I've been burying myself in Web 2.0 the past few weeks, and trying to figure out best practice for integrating it into the classroom, especially since my new job requires me to teach it to other educators! With that in mind, I purchased two books, one published last year and one published last month.
Will Richardson's Blogs, Wikis, Podcasts, and Other Powerful Web Tools for Classrooms is a god-send. A fire up Amazon and BUY THIS NOW!!! kind of book. If you are AT ALL interested in educational technology, this book will not only answer your questions (or questions you never thought of), it also gives you practical, start-to-use-it-on Monday advice and ideas for classroom use. It explains not just the what, but also the why and the how. I've never had a clue how to really use RSS feeds, but Richardson not only explained the technology in easy to understand language, he gave great examples of how to get set up and ideas for using RSS feeds in the classroom (and why every teacher should). I'm convinced! He gives plenty of examples K-12. As an ex-English teacher, he makes a strong case for building the read/write web into the English classroom, with fewer compelling cross-the-curriculum examples, though he does try. My strongest praise would be that my school offered to let me teach an English class along with the library duties, if I wanted. Originally, I planned to turn that down so I could concentrate on the library (English teacher burn out!). Having read Richardson, I'm now so excited to try these techniques in the classroom, I not only WANT to teach a class again, I'm excited about the possibilities.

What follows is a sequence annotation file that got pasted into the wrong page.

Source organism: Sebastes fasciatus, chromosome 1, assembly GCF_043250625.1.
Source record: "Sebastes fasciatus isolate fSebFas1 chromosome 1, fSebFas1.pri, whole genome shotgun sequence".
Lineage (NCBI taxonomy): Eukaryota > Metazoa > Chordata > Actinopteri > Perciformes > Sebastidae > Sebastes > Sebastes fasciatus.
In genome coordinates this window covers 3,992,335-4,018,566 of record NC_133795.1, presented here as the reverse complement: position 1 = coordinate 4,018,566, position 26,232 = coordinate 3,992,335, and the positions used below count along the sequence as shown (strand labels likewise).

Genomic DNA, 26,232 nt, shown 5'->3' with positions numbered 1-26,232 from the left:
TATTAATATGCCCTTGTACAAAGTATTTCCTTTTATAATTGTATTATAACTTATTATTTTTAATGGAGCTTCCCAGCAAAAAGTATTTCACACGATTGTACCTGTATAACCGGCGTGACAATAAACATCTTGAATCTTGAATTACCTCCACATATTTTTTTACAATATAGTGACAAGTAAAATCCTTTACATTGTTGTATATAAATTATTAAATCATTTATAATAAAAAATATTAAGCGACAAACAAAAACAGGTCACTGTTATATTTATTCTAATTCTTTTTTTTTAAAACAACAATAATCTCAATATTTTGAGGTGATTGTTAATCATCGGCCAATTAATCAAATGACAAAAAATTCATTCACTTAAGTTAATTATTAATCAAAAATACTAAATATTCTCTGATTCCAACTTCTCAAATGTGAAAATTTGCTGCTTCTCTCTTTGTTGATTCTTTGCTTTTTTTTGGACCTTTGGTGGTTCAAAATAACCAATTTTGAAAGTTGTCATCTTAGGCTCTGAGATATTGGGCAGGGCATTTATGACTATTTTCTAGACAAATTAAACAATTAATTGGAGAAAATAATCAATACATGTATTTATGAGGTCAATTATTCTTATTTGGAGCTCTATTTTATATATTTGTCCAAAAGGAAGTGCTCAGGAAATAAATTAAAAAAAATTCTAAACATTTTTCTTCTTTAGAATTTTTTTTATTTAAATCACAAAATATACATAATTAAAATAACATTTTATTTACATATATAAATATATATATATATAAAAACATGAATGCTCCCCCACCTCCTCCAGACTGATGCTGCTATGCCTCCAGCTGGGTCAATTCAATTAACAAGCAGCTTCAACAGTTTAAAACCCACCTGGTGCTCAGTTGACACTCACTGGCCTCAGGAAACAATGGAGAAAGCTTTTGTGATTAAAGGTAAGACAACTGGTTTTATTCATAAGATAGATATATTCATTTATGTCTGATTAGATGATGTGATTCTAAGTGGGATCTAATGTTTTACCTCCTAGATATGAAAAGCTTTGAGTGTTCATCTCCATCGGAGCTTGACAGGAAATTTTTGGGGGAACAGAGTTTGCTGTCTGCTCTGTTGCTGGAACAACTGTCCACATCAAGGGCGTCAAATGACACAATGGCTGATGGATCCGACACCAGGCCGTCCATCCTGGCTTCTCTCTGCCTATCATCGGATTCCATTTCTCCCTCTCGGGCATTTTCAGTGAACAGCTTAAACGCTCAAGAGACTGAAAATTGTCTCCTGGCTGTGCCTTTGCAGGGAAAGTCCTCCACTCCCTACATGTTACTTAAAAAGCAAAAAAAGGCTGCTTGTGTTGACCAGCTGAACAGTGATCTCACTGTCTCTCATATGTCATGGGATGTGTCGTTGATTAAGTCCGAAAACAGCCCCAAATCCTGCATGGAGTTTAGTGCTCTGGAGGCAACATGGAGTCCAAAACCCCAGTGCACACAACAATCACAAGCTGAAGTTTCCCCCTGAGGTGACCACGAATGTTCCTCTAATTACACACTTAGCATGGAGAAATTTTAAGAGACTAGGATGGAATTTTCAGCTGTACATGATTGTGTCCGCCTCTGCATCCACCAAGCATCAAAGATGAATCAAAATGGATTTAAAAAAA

Less compelling (as a practicing teacher/librarian) is Gary Bitter and Jane Legacy's Using Technology in the Classroom (7th Edition), just published a few weeks ago. Written as a textbook rather than a practical "how to,' the book serves more as an introduction to educational technology for the neophyte ed student. While I knew what the technologies were after reading this (well, I knew before, but I'm speaking as a tech-tyro here), I really didn't have a clue how to get started using them, or what to do with them if I managed to get up and running. Some chapters offer a few teaching ideas, but I found them limited in scope. The book comes with a DVD and an companion website; frankly, what working teacher has time? What were incredibly useful (and almost worth the $90 price!) were the plethora of links and and resources at the end of each chapter. This alone will save you HOURS culling the web for content.